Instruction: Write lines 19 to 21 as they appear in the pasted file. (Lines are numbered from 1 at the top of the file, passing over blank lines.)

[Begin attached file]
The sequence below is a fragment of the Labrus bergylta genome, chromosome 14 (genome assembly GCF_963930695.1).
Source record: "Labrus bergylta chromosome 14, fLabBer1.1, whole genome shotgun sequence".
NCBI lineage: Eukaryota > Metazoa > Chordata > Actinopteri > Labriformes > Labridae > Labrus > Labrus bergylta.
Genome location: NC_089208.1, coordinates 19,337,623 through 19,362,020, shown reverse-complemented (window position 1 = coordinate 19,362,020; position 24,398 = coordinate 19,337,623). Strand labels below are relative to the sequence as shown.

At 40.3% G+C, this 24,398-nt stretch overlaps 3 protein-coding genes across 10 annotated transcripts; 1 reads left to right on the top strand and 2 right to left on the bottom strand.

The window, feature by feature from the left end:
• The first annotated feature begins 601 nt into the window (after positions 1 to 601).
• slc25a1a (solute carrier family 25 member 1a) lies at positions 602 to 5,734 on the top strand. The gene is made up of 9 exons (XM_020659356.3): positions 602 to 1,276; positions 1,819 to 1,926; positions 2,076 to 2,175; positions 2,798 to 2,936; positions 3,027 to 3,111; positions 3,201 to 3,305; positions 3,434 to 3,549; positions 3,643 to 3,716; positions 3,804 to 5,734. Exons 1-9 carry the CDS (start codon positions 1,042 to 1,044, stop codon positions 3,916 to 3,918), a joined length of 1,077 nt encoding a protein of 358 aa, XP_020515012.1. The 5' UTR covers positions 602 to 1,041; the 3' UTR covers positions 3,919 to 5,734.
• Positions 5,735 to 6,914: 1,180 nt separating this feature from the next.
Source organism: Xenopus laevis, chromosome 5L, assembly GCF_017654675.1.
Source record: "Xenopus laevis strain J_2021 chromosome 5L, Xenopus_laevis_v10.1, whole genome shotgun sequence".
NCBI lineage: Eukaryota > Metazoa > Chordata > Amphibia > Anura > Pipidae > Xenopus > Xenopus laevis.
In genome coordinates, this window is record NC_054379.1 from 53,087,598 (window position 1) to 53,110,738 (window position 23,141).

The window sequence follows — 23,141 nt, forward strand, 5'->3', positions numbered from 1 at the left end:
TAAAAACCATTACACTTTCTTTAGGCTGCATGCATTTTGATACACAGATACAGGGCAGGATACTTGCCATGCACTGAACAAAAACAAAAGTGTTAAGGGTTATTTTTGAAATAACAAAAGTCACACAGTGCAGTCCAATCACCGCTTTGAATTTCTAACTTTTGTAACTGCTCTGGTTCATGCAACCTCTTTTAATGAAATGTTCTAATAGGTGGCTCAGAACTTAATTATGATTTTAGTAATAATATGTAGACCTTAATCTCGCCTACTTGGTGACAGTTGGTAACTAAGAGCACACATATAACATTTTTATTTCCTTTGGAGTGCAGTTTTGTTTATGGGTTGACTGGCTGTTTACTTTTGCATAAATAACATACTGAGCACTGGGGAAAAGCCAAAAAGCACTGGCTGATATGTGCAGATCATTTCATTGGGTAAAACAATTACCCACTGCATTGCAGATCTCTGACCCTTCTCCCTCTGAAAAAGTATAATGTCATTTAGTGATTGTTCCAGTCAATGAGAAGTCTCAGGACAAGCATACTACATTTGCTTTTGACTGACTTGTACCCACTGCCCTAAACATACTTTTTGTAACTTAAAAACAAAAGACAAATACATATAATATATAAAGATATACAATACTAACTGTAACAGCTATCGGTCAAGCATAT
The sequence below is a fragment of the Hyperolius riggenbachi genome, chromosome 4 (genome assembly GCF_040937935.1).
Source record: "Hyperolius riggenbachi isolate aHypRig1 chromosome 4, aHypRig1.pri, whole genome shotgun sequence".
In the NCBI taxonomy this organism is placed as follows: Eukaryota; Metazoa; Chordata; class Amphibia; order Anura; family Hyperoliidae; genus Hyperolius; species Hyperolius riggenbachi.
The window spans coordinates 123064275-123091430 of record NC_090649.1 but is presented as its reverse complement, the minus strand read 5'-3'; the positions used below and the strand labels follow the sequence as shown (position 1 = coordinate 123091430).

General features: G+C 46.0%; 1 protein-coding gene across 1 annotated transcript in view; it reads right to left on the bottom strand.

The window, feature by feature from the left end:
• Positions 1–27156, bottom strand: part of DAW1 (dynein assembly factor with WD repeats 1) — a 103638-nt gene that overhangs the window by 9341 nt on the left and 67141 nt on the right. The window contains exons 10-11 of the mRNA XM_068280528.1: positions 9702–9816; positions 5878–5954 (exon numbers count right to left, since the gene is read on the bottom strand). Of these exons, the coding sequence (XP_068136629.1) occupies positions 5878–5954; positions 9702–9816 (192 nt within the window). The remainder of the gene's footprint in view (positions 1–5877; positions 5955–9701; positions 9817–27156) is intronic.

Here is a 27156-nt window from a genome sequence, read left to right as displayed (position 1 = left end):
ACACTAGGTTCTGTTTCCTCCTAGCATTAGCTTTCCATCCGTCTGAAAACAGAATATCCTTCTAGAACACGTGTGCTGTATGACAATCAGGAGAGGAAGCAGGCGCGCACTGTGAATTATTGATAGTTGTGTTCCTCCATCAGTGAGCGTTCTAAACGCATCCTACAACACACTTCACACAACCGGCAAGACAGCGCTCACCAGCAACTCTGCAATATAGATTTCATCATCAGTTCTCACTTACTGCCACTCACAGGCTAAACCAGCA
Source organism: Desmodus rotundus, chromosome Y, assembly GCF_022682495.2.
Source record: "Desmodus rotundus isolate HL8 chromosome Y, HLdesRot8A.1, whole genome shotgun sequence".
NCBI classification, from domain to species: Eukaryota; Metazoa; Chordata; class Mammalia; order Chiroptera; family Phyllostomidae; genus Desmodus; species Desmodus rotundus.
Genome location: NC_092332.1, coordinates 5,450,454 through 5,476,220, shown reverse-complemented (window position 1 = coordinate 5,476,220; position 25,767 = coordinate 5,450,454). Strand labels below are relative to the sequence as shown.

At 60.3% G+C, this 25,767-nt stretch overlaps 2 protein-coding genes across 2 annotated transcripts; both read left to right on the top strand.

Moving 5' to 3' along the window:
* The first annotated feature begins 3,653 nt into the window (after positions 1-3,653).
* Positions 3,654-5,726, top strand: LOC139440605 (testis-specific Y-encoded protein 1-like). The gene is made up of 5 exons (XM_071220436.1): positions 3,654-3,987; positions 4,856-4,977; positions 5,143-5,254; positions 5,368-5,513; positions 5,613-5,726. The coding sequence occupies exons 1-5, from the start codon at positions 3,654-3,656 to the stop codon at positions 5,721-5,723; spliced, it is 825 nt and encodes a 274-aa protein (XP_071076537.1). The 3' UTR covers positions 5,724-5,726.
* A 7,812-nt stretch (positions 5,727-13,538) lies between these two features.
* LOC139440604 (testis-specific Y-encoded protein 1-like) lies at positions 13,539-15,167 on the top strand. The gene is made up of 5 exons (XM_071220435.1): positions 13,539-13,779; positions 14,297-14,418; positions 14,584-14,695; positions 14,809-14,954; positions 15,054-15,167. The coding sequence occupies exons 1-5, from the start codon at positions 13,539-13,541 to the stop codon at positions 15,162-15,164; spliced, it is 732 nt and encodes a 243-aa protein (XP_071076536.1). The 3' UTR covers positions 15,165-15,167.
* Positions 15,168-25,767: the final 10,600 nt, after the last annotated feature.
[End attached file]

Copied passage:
The window spans coordinates 123064275-123091430 of record NC_090649.1 but is presented as its reverse complement, the minus strand read 5'-3'; the positions used below and the strand labels follow the sequence as shown (position 1 = coordinate 123091430).

General features: G+C 46.0%; 1 protein-coding gene across 1 annotated transcript in view; it reads right to left on the bottom strand.

The window, feature by feature from the left end: